Powell ready to take Jamaica back to the top of sprinting
Former world record holder Asafa Powell is determined to rescue Jamaican male sprinting from its barren period.
The 37-year-old was celebrated for his contributions to the legacy of Jamaican athletics at the unveiling of his statue at Independence Park last night.
Created by sculptor Basil Watson, the statue was the final part of the Jamaica 55 Legacy project commissioned by the Ministry of Sport to honour Jamaica's outstanding athletes.
Since the retirement of sprinting legend Usain Bolt, it has been a tough period for Jamaica male sprinting. While 2011 World champion Yohan Blake made it to the final of the 100m at the World Athletic Championships in Doha, he finished out of the medals in fifth position. Powell hopes that he can bring back the glory days where medals in the Men's 100m were expected.
"This year is a very big year, it's the Olympic Games. A lot of people are doubting Jamaica right now so, hopefully, I can be the one to really put back Jamaica in that spotlight," Powell told STAR Sports. I can be the saviour and go out there, do my best along with the other guys of the national team."
Powell statistical achievements are many which include him breaking the world record twice between 2005-2007. He holds the Guinness world record for the most times under 10 seconds with 97. With all the accolades he has amassed, he said that being recognised with his own statue was still stunning.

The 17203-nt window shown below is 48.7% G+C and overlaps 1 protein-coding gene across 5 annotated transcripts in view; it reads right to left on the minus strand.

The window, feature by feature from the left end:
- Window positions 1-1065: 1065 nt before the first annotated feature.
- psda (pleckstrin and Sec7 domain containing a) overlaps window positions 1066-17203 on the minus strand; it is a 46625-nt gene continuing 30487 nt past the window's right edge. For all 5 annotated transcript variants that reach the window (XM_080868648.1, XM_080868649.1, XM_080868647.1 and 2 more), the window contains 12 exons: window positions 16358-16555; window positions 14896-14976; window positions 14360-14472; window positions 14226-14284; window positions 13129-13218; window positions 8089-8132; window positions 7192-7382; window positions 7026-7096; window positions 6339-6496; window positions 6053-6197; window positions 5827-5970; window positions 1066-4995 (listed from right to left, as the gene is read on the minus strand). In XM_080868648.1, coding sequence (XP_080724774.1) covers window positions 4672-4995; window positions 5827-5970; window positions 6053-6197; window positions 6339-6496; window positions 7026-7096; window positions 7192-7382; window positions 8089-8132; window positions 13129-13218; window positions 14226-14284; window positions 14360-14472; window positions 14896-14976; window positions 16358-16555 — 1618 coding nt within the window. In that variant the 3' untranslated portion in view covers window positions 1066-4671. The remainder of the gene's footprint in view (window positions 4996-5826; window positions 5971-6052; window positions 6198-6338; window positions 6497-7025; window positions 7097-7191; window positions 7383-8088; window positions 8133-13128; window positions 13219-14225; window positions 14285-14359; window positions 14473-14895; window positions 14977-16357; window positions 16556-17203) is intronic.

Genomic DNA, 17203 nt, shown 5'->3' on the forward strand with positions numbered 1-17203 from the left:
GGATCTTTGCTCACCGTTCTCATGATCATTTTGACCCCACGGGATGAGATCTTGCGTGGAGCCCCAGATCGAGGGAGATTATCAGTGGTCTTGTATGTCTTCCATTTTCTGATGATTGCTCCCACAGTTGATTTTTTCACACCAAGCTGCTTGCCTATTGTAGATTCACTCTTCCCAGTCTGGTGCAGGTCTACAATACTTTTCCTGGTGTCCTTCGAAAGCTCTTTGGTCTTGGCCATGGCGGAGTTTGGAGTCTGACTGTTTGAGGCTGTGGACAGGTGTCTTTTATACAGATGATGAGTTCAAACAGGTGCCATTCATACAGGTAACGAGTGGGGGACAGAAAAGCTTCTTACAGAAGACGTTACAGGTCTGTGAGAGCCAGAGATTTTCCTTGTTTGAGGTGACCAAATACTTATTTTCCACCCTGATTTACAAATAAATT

"I never expected this. So for me it's an overwhelming feeling and I'm very appreciative of it," he said.
His statue now occupies the same space where his fellow compatriots Bolt, Shelly-Ann Fraser-Pryce and Veronica Campbell-Brown were also honoured for their stellar achievements in athletics. Powell said that he was grateful to be among a group that has changed the face of athletics in the country.
"I am very honoured to be in the likes of these guys. These are great athletes. In a way we have paved the way for Jamaica," Powell said. "We are pretty much national heroes in athletics for Jamaica so I very honoured to be among them."
Powell began his season at the Milo Western Relays on Saturday winning the 60m in 6.73 seconds. He is confident that he will be able to make the Jamaican team for one final run at the Olympics in Tokyo this summer. He says that feeling of representing Jamaica is still a privilege for him.
"For me it's always the greatest feeling to be out there on the track in the black green and gold and to know that thousands of people around the world are watching and Jamaicans are celebrating around the world," he said.